Doctors could soon be prescribing a dose of dark chocolate to help people with hypertension, according to a new research.
Scientists combined the results of 15 studies into the effects of flavanols, the compounds in chocolate, which cause dilation of blood vessels, on blood pressure.
Dr Karin Ried worked with a team of researchers from the University of Adelaide, Australia, to conduct the analysis.
"Flavanols have been shown to increase the formation of endothelial nitric oxide, which promotes vasodilation and consequently may lower blood pressure. There have, however, been conflicting results as to the real-life effects of eating chocolate," she said..
"We've found that consumption can significantly, albeit modestly, reduce blood pressure for people with high blood pressure but not for people with normal blood pressure," she added.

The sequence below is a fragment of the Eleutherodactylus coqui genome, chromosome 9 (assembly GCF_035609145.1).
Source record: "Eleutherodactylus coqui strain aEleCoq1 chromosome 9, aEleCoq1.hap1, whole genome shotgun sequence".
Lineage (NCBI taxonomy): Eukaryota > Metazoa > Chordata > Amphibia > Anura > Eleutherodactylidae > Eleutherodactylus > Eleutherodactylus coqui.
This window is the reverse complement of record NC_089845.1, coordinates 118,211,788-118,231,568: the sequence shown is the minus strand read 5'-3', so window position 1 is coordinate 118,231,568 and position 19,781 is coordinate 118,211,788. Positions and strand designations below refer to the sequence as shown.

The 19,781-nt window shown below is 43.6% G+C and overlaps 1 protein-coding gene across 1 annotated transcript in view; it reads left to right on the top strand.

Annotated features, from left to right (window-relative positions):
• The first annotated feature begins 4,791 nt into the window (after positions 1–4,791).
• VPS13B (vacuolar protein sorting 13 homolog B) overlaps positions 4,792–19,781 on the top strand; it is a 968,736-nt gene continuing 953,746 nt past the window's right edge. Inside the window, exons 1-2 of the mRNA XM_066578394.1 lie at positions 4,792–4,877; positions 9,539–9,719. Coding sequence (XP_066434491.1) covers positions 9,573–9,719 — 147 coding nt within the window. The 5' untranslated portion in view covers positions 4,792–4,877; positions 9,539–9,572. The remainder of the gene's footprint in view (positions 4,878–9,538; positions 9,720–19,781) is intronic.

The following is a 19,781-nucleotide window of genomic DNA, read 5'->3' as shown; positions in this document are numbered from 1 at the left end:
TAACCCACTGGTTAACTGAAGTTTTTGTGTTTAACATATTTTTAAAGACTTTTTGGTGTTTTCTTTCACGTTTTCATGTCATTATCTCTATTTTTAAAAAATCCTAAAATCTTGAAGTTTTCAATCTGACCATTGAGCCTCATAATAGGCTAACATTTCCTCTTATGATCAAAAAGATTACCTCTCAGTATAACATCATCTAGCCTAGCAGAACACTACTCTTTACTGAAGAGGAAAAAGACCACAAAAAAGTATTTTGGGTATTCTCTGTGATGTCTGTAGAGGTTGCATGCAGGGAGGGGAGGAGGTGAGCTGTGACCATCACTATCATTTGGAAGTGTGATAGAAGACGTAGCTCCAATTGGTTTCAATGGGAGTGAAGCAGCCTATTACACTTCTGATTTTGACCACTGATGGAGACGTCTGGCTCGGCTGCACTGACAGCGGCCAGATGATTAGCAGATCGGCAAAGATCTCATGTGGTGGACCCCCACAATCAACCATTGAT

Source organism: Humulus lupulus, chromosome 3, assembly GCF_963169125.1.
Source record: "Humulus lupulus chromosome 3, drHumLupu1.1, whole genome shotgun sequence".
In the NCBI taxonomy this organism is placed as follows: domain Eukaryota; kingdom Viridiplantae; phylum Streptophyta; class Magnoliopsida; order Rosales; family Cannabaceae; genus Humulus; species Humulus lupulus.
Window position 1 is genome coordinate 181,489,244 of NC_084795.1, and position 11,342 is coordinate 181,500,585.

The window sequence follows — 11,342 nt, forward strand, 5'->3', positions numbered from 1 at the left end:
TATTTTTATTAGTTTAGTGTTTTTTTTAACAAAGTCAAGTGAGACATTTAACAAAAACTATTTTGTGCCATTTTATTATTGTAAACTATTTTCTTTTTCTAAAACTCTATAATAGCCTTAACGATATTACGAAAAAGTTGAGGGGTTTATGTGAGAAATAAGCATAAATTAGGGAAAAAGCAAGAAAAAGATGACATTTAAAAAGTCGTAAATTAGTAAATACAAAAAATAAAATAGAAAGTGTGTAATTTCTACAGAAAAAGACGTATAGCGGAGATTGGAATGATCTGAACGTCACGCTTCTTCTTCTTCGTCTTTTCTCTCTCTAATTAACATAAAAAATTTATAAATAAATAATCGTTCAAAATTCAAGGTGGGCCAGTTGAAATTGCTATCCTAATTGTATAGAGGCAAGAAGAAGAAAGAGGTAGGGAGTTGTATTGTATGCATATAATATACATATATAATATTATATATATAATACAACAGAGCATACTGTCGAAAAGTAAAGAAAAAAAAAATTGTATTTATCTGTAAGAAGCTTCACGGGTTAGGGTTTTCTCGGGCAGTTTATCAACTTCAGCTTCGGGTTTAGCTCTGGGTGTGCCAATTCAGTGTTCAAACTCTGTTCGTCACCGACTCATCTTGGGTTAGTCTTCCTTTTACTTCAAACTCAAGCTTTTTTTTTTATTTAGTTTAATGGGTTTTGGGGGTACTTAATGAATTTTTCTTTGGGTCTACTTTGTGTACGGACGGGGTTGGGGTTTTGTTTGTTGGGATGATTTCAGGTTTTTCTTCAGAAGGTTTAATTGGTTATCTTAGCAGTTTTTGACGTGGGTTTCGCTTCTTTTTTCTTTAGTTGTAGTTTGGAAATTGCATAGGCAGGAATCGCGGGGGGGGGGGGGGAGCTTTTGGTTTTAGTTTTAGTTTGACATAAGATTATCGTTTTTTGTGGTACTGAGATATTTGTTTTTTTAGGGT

The pressure reduction seen in the combined results for people with hypertension, 5mm Hg systolic, may be clinically relevant - it is comparable to the known effects of 30 daily minutes of physical activity (4-9mm Hg) and could theoretically reduce the risk of a cardiovascular event by about 20 percent over five years.
The researchers are cautious, however, "The practicability of chocolate or cocoa drinks as long-term treatment is questionable", said Dr Ried.
The study appears in the open access journal BMC Medicine. (ANI)